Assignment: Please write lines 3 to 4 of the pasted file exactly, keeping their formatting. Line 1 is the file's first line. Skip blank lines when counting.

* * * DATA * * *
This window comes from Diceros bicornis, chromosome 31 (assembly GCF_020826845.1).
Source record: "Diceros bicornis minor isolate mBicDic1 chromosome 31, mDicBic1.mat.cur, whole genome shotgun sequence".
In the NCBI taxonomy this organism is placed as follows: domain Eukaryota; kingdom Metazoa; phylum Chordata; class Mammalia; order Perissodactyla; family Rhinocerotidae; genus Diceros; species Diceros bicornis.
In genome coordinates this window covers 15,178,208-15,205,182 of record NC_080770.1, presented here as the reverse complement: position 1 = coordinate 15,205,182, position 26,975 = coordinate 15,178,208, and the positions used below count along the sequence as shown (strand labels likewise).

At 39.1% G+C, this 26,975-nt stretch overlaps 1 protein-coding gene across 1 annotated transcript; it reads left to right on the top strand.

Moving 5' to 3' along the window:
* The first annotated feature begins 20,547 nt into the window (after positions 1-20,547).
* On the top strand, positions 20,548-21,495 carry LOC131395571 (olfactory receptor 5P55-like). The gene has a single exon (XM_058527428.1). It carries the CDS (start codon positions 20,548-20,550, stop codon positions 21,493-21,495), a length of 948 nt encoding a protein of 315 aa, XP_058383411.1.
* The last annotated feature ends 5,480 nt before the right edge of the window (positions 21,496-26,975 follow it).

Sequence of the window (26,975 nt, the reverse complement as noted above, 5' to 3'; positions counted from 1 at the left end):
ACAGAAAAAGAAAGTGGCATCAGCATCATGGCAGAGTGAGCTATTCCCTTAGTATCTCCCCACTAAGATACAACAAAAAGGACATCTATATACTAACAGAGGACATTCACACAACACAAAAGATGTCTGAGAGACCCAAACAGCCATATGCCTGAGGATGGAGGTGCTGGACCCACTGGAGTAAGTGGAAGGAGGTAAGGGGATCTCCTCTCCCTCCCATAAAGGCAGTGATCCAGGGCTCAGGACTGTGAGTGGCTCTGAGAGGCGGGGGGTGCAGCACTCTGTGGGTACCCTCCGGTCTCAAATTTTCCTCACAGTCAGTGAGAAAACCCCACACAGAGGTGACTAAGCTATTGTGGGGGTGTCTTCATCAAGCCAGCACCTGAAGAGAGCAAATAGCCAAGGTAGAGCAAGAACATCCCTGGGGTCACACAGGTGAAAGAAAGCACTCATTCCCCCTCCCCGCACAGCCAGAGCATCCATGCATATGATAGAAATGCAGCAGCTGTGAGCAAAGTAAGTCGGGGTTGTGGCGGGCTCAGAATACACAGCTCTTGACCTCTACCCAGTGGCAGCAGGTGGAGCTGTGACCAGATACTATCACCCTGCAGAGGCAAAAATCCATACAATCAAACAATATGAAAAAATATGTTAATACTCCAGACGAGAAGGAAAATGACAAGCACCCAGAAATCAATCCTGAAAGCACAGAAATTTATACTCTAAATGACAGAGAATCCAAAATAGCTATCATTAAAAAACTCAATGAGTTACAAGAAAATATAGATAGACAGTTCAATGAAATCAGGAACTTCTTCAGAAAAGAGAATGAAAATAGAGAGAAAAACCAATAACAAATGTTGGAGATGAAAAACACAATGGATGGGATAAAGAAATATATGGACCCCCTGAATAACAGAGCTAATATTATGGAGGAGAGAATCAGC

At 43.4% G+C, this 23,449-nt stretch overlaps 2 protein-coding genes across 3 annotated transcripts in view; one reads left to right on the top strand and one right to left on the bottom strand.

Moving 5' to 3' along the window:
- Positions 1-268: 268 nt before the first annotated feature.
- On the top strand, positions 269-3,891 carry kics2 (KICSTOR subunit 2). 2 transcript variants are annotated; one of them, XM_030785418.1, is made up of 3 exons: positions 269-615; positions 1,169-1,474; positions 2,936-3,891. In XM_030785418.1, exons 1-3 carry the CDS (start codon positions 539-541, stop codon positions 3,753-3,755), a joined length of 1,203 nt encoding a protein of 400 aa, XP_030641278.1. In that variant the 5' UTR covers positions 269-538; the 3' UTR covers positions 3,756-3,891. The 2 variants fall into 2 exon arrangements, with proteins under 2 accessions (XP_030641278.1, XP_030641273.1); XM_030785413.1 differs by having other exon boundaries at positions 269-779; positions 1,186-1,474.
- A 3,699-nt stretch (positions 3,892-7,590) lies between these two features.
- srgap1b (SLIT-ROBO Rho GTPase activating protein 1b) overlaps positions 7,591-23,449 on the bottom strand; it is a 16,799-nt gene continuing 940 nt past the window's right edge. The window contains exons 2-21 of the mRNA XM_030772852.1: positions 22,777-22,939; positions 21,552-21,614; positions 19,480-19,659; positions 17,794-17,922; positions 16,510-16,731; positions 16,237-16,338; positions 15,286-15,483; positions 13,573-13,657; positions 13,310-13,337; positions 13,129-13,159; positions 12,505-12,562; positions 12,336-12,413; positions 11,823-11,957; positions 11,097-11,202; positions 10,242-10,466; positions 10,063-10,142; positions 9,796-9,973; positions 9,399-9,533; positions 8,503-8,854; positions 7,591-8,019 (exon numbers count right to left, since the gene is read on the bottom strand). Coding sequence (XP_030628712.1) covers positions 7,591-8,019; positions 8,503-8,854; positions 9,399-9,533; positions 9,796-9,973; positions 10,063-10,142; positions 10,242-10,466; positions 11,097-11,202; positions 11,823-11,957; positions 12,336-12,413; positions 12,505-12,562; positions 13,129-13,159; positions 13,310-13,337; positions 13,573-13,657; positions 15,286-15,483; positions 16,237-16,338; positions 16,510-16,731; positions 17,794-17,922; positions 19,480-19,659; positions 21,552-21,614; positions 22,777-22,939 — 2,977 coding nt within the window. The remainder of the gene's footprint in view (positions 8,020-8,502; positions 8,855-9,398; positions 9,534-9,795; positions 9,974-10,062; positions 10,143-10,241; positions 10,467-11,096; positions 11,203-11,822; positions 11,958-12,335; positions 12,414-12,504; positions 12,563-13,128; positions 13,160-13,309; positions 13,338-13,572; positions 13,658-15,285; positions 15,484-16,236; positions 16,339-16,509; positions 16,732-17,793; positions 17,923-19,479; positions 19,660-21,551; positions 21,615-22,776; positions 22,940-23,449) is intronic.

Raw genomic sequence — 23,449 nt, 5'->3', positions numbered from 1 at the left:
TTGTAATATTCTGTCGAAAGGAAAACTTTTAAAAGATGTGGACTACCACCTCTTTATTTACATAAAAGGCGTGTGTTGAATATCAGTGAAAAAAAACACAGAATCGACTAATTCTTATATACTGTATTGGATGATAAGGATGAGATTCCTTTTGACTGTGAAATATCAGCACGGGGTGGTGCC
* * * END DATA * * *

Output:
In the NCBI taxonomy this organism is placed as follows: domain Eukaryota; kingdom Metazoa; phylum Chordata; class Mammalia; order Perissodactyla; family Rhinocerotidae; genus Diceros; species Diceros bicornis.
In genome coordinates this window covers 15,178,208-15,205,182 of record NC_080770.1, presented here as the reverse complement: position 1 = coordinate 15,205,182, position 26,975 = coordinate 15,178,208, and the positions used below count along the sequence as shown (strand labels likewise).